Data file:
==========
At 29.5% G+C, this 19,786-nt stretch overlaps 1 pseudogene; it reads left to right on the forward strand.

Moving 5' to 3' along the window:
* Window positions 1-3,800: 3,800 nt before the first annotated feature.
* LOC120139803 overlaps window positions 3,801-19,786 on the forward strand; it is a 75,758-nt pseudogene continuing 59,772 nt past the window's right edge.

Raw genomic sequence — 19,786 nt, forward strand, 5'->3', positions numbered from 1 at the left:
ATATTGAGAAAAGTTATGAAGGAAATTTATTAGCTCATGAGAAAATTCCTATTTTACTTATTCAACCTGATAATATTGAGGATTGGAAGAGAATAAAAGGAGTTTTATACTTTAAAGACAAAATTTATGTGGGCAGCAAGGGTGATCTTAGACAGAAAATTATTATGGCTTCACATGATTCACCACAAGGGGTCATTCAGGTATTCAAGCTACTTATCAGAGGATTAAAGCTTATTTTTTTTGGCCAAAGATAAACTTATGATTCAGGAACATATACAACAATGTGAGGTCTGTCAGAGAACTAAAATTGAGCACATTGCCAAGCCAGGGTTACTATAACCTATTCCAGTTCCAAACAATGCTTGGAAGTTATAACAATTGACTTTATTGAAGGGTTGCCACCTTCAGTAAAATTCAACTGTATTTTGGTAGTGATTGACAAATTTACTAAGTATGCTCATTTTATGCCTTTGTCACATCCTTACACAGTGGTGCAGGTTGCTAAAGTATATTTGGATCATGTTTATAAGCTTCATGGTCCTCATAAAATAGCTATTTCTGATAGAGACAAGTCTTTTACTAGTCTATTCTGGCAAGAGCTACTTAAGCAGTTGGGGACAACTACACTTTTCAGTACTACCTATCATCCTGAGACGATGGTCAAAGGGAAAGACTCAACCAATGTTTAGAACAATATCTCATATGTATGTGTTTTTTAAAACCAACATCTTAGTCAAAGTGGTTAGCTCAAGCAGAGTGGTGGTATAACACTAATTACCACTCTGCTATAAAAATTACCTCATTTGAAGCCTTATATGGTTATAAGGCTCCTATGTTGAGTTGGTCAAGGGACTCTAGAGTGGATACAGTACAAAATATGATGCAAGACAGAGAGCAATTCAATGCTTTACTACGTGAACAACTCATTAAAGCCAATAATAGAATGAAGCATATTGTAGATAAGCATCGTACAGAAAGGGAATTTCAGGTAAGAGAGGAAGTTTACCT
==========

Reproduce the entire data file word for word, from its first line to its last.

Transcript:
At 29.5% G+C, this 19,786-nt stretch overlaps 1 pseudogene; it reads left to right on the forward strand.

Moving 5' to 3' along the window:
* Window positions 1-3,800: 3,800 nt before the first annotated feature.
* LOC120139803 overlaps window positions 3,801-19,786 on the forward strand; it is a 75,758-nt pseudogene continuing 59,772 nt past the window's right edge.

Raw genomic sequence — 19,786 nt, forward strand, 5'->3', positions numbered from 1 at the left:
ATATTGAGAAAAGTTATGAAGGAAATTTATTAGCTCATGAGAAAATTCCTATTTTACTTATTCAACCTGATAATATTGAGGATTGGAAGAGAATAAAAGGAGTTTTATACTTTAAAGACAAAATTTATGTGGGCAGCAAGGGTGATCTTAGACAGAAAATTATTATGGCTTCACATGATTCACCACAAGGGGTCATTCAGGTATTCAAGCTACTTATCAGAGGATTAAAGCTTATTTTTTTTGGCCAAAGATAAACTTATGATTCAGGAACATATACAACAATGTGAGGTCTGTCAGAGAACTAAAATTGAGCACATTGCCAAGCCAGGGTTACTATAACCTATTCCAGTTCCAAACAATGCTTGGAAGTTATAACAATTGACTTTATTGAAGGGTTGCCACCTTCAGTAAAATTCAACTGTATTTTGGTAGTGATTGACAAATTTACTAAGTATGCTCATTTTATGCCTTTGTCACATCCTTACACAGTGGTGCAGGTTGCTAAAGTATATTTGGATCATGTTTATAAGCTTCATGGTCCTCATAAAATAGCTATTTCTGATAGAGACAAGTCTTTTACTAGTCTATTCTGGCAAGAGCTACTTAAGCAGTTGGGGACAACTACACTTTTCAGTACTACCTATCATCCTGAGACGATGGTCAAAGGGAAAGACTCAACCAATGTTTAGAACAATATCTCATATGTATGTGTTTTTTAAAACCAACATCTTAGTCAAAGTGGTTAGCTCAAGCAGAGTGGTGGTATAACACTAATTACCACTCTGCTATAAAAATTACCTCATTTGAAGCCTTATATGGTTATAAGGCTCCTATGTTGAGTTGGTCAAGGGACTCTAGAGTGGATACAGTACAAAATATGATGCAAGACAGAGAGCAATTCAATGCTTTACTACGTGAACAACTCATTAAAGCCAATAATAGAATGAAGCATATTGTAGATAAGCATCGTACAGAAAGGGAATTTCAGGTAAGAGAGGAAGTTTACCT